According to Wikipedia it was brought back to prominence by being in Good Morning Vietnam, which was 1988. Maybe that explains the reuse in the early nineties.

    Man... we were trying to have a civilized discussion, and you have to go and inject Robin Williams into the equation. That's just disrespectful to all the people who have been victimized by that man.

    I think that mention of Robin Williams officially ends the thread in favor of the OP. He's literally like 0.5 steps away from Stalin.

    I never thought I'll find TRWTF at this point of this pointless thread.

    Seriously, what the fuck, dude ...?!



  • I was going to make a comment saying that sad is not the worse emmotion you can have when looking at children but decided against that.

    However I'm going to say this, whatever your childhood looked like is a ballpark compared to third world countries so...



  • Sounds to me more like you've got some sort of chemical imbalance going on. Hopefully it's temporary. Life is what you make of it, for the most part. Certainly in places like the US or Western Europe.
    @Candide said:

    We must cultivate our garden.



  • It sounds like you have some depression issues going on. 

    I grew up poor by US standards.  I experienced bullying in school.  I had a dysfunctional family upbringing.  So what?  I am an adult living more than 20 years after all of that stuff.  I have a 2 year old kid and every second I spend with him is joyous.  I see all the wonder and curiousity he has for the world and it makes me feel happy.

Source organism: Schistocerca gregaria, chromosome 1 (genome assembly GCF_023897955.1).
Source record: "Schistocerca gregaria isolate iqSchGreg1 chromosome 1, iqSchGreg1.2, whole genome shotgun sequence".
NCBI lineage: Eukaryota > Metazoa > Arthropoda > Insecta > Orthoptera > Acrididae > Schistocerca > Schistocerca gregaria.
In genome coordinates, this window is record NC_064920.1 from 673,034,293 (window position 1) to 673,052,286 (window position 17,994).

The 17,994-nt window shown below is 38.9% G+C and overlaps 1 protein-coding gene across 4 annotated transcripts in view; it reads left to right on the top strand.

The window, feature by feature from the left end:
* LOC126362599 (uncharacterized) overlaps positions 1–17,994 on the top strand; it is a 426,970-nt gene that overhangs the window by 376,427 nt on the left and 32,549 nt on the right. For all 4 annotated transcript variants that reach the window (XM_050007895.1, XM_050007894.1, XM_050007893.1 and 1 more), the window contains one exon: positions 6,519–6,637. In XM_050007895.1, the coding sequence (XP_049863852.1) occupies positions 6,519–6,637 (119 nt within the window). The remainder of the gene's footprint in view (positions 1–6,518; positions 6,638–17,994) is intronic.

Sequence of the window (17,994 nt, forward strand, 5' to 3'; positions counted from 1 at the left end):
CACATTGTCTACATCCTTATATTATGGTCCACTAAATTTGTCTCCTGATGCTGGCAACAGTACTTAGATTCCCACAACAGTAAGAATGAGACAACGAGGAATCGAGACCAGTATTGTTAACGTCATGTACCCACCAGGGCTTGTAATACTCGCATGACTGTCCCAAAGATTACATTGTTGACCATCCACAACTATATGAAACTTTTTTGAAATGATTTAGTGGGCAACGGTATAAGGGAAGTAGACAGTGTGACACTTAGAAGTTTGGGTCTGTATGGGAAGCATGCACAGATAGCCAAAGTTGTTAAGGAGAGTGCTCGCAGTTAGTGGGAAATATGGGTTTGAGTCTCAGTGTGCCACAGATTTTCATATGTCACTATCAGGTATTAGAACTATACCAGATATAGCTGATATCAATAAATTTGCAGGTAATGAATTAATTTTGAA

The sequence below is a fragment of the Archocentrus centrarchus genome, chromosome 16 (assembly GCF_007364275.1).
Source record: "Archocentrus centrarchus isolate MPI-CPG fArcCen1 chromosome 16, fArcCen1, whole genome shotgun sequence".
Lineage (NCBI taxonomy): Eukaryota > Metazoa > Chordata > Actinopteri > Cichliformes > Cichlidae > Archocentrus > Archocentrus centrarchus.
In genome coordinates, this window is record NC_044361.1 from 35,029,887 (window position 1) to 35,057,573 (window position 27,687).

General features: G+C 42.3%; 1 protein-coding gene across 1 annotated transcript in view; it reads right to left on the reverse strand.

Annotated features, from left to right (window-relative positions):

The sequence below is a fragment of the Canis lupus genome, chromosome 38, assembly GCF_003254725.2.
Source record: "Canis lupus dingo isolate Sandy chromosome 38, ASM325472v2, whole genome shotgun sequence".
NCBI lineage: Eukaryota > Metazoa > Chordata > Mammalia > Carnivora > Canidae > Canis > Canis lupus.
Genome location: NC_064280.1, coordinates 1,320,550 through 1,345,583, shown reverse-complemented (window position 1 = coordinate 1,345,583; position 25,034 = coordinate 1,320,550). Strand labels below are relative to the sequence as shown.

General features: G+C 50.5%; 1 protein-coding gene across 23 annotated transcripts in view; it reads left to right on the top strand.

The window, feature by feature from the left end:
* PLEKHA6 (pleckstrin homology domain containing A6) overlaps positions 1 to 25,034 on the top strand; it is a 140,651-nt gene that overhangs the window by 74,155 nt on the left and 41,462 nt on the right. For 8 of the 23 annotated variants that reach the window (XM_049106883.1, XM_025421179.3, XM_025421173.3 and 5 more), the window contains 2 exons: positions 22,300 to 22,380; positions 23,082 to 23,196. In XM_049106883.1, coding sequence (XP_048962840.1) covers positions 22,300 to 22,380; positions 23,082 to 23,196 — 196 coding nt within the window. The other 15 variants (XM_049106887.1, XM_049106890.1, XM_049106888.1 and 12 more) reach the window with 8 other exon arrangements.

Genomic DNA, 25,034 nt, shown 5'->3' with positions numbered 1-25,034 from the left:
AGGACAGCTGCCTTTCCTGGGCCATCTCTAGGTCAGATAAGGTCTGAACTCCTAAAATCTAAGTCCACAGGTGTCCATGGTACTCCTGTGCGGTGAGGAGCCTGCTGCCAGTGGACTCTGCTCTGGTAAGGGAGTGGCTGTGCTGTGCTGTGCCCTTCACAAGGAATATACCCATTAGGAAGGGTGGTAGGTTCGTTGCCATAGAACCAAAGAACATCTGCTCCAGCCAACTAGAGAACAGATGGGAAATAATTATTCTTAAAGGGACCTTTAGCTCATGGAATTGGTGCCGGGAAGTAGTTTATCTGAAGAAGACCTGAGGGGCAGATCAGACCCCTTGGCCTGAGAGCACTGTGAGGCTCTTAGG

Try not focusing on all that's wrong in the world.  Try focusing on what's right in your world.

    "Happiness comes in small doses folks. It's a cigarette butt, or a chocolate chip cookie or a five second orgasm." - Denis Leary



  • I have two children myself, and I've just learned to accept that the world isn't perfect; so I try to offer my kids all the opportunities I can, but eventually, it's their life and what they make of it. Sure, commercial is deceiving, that's why I talk about them about the stuff they see in TV and what is exaggerated or plainly wrong. And all that sad stuff - war on terror, war on drugs etc. - people have experienced bad stuff all the time and still many of them had a happy life.



  • @bridget99 said:

    I think that the copyright to that song must have expired around 1992 or so... because for 5-10 years after that just about every other TV commercial shown in North America used it. There is perhaps no surer sign that something has just entered the public domain than hearing it over and over again in situations where one is forced to listen.

    Broadcast rights work differently. Basically, the network pays their fee and they can play whatever song they want however many times they want, because it's not considered redistribution. That's why relatively low-budget shows, like Beavis and Butthead, or Daria can have amazing soundtracks... but then the DVD release either has to have the music cut out, or they have to pay through the nose to license it for redistribution.

    So copyright really doesn't enter into it. It just got popular in the 3 buildings in New York that create every TV ad ever. (Also think about Smashmouth's "All Star" which was for a short period in the late 90s everywhere, and yet it had only been written a couple years previous... and that was redistribution, so those 3 buildings in New York were paying through the nose for it.)

    Oh wait, subject of the thread:

    By every measurable quantity, life is better now than it was 50 years ago, and better than it was 100 years ago, and better than it was 500 years ago, and better than it was 5000 years ago. That doesn't mean there's no room for improvement, of course, but Louis Armstrong is right: it's a goddamned wonderful world, and your kids will experience things you can't even imagine. Smile and enjoy it.